Apparently, a nation with a communist party can grow -- so long, that is, as the economy is based on capitalism. Of course, we're talking about Red China, which still has a very strong Communist Party, but policies that are really about making lots of yuan.

This week brings more evidence of China's remarkable transformation: Chinese travel information and services firm Ctrip.com International (NASDAQ:CTRP) went public at $18 per share and surged 89%. It was the best first-day IPO performance in over three years.

(The prospectus, incidentally, talks much about such things as profits and shareholder value and warns against government intervention.)

The timing looks right. From 1998 to 2002, China's GDP grew roughly 7.5% per annum (last year, the country accounted for 16% of the growth in the world economy). This has propelled aggregate expenditures on tourism, which grew at a 12.8% annual rate during this period.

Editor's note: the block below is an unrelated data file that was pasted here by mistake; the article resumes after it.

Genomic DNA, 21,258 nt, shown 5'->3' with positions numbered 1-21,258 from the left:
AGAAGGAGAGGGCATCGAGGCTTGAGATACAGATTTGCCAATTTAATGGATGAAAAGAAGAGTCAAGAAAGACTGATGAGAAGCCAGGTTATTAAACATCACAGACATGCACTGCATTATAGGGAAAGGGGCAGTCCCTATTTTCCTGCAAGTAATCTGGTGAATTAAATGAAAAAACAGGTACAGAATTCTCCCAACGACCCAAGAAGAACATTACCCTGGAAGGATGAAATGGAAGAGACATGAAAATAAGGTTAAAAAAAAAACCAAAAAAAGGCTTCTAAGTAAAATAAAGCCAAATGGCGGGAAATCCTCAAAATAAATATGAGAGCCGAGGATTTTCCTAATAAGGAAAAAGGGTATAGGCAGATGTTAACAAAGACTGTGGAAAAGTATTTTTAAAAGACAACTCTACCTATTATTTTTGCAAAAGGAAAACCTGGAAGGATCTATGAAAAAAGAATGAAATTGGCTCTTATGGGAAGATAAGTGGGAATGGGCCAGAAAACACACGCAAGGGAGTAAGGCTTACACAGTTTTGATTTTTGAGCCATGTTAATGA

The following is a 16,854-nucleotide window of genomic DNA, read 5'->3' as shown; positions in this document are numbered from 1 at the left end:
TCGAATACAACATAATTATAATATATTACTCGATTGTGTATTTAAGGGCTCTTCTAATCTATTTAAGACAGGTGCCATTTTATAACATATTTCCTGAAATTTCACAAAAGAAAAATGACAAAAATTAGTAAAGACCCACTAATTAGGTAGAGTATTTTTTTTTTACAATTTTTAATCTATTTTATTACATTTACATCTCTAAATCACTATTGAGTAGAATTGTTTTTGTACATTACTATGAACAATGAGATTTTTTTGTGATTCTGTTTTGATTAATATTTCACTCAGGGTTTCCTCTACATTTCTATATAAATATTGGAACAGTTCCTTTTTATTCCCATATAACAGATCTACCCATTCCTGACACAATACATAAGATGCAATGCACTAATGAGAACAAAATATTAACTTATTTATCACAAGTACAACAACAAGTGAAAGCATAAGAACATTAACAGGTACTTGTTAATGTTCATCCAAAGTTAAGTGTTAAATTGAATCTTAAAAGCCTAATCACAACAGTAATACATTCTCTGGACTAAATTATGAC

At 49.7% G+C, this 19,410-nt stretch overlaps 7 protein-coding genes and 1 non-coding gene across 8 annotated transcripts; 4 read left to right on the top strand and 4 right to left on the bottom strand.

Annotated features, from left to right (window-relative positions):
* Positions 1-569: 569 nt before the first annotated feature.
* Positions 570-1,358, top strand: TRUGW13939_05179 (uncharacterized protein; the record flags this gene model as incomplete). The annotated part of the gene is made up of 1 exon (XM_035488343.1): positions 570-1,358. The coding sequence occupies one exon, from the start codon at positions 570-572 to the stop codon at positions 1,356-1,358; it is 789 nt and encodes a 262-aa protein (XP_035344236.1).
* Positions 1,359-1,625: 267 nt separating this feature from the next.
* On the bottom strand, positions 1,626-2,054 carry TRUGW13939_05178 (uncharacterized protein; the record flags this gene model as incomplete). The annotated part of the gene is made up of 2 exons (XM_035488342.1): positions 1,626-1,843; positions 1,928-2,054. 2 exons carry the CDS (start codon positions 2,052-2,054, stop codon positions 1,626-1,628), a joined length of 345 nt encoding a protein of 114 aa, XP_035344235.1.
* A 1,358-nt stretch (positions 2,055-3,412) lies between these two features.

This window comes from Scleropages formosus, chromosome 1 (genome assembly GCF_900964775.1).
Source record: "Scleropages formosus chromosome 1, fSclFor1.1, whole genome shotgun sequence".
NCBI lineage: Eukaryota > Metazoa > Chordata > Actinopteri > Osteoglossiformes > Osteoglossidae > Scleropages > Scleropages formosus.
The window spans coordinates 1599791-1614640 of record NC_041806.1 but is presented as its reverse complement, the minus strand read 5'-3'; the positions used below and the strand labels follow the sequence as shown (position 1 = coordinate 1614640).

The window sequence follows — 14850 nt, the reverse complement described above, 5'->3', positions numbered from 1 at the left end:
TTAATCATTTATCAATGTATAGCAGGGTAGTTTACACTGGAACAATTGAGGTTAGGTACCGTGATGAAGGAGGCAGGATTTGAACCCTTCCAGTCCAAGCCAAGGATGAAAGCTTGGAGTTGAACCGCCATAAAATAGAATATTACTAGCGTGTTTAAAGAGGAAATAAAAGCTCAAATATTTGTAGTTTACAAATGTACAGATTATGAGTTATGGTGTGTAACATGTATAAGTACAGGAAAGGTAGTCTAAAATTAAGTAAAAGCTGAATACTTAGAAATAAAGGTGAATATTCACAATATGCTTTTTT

Indeed, the economic development in China is breathtaking. There are 397 million fixed phone lines; 200 million households with cable television; 69 million with access to the Net; and 200 million cell phones. China is no longer a rural backwater; more than 200 cities boast populations exceeding one million.

Of course, other Chinese companies have juicy stock charts, too, including Sina (NASDAQ:SINA), Chinadotcom (NASDAQ:CHINA), Aluminum Corp. of China (NYSE:ACH), and CNOOC (NYSE:CEO). And U.S. companies are aggressively entering the Chinese market, as evidenced by Yahoo!'s (NASDAQ:YHOO) purchase of 3721 for $120 million and eBay's (NASDAQ:EBAY) purchase of EachNet for $150 million.

So, will the success of Ctrip.com, in the early stages of its growth curve and with its moonshot IPO, pave the way for more China IPOs to bloom in 2004? Maybe. But remember, this a tiny company (approximately $20 million in sales for 2003) with a market cap that defies all conventional valuation metrics.

A more pressing lesson is that a moonshot IPO can make for great day trading, but buy-and-hold investors had better be careful.

Tom Taulli is a professor of finance at the USC School of Business (don't worry, but he does come out of his ivory tower). You can reach him at tom@taulli.com.